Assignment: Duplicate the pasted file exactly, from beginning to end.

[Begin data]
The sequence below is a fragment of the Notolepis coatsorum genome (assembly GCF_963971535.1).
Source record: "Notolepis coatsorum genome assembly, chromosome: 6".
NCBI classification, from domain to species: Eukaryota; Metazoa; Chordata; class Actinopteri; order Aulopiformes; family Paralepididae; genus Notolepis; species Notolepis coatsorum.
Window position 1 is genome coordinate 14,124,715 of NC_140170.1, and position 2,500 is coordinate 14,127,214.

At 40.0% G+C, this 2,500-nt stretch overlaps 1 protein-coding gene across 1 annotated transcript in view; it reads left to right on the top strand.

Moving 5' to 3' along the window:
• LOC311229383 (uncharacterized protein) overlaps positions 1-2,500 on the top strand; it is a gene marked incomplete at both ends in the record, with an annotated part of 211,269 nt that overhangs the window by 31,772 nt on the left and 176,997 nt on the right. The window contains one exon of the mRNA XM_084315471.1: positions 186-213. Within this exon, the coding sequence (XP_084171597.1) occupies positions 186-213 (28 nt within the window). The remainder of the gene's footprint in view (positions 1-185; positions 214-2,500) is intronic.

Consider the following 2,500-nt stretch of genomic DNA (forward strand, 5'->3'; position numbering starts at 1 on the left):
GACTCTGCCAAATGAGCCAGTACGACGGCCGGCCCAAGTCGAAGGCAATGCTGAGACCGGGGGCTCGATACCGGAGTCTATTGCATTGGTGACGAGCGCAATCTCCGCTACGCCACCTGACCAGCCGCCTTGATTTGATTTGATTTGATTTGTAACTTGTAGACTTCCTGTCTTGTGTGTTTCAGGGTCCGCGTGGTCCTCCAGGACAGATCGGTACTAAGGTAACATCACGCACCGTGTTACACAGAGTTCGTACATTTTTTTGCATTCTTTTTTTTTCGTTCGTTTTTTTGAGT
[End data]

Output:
The sequence below is a fragment of the Notolepis coatsorum genome (assembly GCF_963971535.1).
Source record: "Notolepis coatsorum genome assembly, chromosome: 6".
NCBI classification, from domain to species: Eukaryota; Metazoa; Chordata; class Actinopteri; order Aulopiformes; family Paralepididae; genus Notolepis; species Notolepis coatsorum.
Window position 1 is genome coordinate 14,124,715 of NC_140170.1, and position 2,500 is coordinate 14,127,214.

At 40.0% G+C, this 2,500-nt stretch overlaps 1 protein-coding gene across 1 annotated transcript in view; it reads left to right on the top strand.

Moving 5' to 3' along the window:
• LOC311229383 (uncharacterized protein) overlaps positions 1-2,500 on the top strand; it is a gene marked incomplete at both ends in the record, with an annotated part of 211,269 nt that overhangs the window by 31,772 nt on the left and 176,997 nt on the right. The window contains one exon of the mRNA XM_084315471.1: positions 186-213. Within this exon, the coding sequence (XP_084171597.1) occupies positions 186-213 (28 nt within the window). The remainder of the gene's footprint in view (positions 1-185; positions 214-2,500) is intronic.

Consider the following 2,500-nt stretch of genomic DNA (forward strand, 5'->3'; position numbering starts at 1 on the left):
GACTCTGCCAAATGAGCCAGTACGACGGCCGGCCCAAGTCGAAGGCAATGCTGAGACCGGGGGCTCGATACCGGAGTCTATTGCATTGGTGACGAGCGCAATCTCCGCTACGCCACCTGACCAGCCGCCTTGATTTGATTTGATTTGATTTGTAACTTGTAGACTTCCTGTCTTGTGTGTTTCAGGGTCCGCGTGGTCCTCCAGGACAGATCGGTACTAAGGTAACATCACGCACCGTGTTACACAGAGTTCGTACATTTTTTTGCATTCTTTTTTTTTCGTTCGTTTTTTTGAGT